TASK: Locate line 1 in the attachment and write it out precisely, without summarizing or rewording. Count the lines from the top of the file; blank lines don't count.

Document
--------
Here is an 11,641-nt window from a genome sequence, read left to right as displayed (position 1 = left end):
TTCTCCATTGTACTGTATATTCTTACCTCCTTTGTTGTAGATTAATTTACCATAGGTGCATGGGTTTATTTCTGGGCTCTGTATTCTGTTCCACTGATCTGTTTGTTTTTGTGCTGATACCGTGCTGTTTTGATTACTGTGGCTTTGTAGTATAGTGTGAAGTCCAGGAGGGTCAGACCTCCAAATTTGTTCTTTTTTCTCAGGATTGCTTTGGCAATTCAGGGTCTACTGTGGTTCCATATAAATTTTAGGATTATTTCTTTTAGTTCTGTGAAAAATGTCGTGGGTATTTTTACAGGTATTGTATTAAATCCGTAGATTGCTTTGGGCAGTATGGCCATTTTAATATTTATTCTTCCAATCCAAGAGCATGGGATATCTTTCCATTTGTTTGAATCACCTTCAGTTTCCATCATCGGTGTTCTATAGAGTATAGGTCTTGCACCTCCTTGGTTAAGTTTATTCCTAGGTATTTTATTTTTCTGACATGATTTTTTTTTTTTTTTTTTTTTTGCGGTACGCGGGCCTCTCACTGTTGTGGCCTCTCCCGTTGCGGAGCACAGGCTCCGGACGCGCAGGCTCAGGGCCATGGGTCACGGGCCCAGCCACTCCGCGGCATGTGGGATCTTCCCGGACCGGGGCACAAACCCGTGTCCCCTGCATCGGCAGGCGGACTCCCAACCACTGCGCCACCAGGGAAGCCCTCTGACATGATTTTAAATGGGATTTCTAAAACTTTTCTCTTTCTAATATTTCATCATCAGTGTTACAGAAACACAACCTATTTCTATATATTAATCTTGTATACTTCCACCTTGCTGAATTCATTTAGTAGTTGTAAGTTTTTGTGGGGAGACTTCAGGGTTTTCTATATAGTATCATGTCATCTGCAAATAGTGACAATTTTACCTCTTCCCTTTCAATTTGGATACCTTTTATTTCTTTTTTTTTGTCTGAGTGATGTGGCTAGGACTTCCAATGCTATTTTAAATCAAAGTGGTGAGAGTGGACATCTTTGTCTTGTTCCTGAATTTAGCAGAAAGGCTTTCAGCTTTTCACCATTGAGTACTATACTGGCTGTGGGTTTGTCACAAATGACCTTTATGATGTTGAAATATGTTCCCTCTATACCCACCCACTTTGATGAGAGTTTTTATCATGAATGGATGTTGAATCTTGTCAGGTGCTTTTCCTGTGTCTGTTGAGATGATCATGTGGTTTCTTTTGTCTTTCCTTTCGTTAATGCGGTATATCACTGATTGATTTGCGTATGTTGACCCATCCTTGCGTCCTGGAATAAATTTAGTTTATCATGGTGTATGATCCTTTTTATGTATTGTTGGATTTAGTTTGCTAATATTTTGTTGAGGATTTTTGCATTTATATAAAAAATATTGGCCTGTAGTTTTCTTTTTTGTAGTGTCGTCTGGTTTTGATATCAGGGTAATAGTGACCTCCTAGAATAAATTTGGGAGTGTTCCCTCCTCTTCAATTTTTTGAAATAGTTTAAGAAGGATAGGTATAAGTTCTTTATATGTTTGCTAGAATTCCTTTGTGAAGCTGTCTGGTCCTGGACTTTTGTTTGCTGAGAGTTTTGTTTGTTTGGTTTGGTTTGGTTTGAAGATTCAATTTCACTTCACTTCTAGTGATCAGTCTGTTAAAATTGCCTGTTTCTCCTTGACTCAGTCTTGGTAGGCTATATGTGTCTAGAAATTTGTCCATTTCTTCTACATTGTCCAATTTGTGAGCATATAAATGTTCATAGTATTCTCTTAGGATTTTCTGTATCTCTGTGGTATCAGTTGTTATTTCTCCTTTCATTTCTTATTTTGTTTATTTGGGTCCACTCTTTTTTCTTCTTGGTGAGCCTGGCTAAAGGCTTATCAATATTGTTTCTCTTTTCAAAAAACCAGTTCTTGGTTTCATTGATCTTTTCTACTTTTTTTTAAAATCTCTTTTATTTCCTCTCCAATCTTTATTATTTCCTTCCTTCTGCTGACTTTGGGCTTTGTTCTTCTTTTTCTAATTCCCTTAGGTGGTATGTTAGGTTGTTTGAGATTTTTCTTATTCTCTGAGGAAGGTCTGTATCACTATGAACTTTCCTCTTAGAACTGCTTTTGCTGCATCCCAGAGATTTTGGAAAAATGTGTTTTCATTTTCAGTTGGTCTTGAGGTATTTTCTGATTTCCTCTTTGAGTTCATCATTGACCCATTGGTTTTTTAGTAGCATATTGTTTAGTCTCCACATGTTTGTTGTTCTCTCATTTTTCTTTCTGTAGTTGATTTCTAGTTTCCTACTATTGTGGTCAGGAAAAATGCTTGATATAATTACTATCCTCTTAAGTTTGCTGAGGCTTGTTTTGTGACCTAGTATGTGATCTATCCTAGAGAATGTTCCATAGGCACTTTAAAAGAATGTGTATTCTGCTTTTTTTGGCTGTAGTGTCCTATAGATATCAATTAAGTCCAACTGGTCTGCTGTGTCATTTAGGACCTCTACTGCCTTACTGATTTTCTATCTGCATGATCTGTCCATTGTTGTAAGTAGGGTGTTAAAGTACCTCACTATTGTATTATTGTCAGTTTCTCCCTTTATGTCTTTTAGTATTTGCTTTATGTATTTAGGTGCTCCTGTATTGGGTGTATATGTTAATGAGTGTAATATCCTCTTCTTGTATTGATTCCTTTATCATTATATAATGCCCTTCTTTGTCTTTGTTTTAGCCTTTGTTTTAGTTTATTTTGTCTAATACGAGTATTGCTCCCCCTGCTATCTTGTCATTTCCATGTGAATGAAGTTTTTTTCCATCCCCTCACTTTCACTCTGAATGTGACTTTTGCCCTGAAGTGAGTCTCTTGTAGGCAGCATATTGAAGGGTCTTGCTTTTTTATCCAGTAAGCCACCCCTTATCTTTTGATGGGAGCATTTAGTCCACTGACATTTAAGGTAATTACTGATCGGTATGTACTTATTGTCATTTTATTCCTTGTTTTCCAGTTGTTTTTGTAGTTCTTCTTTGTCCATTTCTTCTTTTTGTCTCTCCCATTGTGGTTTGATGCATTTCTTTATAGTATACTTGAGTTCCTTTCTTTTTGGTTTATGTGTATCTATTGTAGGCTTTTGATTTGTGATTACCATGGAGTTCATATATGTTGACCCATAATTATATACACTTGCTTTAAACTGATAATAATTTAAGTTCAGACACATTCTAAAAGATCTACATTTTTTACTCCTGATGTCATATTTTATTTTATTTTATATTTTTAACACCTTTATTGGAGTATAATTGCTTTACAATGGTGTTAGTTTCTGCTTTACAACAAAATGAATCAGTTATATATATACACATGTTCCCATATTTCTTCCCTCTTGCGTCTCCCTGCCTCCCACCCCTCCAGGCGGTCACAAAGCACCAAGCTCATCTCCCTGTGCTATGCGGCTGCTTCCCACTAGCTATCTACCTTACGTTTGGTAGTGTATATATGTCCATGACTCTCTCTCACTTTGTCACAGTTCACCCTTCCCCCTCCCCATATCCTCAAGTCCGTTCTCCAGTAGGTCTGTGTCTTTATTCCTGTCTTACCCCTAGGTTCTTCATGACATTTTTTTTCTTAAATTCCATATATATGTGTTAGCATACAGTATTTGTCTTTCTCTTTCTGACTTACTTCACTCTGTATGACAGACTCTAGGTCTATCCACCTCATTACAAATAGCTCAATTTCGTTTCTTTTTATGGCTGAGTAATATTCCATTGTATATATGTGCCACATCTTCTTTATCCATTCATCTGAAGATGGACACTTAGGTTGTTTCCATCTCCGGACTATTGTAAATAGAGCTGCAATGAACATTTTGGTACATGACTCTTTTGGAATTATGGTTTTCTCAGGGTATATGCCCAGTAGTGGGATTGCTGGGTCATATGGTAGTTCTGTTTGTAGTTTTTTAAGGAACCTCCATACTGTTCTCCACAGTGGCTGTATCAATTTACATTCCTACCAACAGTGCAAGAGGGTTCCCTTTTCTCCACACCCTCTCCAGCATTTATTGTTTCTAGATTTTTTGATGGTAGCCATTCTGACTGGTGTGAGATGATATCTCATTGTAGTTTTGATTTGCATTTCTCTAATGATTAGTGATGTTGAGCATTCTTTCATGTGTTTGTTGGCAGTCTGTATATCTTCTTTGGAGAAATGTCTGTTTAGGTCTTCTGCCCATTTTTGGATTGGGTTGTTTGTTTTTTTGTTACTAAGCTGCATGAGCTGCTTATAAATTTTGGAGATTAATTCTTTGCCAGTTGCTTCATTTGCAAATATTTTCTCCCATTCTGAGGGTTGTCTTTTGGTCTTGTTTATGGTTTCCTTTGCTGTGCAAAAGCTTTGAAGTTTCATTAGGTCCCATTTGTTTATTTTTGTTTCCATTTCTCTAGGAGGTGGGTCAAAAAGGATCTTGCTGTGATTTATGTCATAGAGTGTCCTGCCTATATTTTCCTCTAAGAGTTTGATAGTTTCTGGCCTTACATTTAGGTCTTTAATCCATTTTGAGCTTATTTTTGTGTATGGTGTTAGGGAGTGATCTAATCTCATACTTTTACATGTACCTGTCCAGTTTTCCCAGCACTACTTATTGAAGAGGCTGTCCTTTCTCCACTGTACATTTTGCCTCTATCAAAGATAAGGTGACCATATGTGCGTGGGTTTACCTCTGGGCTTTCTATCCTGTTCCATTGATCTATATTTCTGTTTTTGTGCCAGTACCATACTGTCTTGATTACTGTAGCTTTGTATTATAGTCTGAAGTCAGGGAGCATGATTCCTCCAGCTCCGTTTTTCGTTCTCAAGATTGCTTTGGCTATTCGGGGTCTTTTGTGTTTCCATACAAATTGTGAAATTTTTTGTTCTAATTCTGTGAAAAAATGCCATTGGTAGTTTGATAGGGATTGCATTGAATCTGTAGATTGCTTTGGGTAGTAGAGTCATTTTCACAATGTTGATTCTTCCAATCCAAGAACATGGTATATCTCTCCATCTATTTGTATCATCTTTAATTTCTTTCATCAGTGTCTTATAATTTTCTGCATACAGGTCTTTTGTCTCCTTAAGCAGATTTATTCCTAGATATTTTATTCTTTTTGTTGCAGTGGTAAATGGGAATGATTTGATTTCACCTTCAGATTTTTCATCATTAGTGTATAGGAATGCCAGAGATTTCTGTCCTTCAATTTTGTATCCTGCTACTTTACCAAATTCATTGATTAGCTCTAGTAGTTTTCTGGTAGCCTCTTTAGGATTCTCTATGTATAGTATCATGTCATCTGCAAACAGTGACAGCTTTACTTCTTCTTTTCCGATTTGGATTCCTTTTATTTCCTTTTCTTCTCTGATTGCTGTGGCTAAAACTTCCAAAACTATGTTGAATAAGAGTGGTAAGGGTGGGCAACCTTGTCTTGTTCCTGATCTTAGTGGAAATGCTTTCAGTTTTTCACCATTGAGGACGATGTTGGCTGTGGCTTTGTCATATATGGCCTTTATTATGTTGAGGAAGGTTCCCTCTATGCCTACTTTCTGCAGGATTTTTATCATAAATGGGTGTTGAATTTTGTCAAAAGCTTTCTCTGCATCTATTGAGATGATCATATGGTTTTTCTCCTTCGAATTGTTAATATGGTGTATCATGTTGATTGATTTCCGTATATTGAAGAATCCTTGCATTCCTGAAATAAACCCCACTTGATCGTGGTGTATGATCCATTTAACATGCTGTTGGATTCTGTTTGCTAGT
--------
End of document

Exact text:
Here is an 11,641-nt window from a genome sequence, read left to right as displayed (position 1 = left end):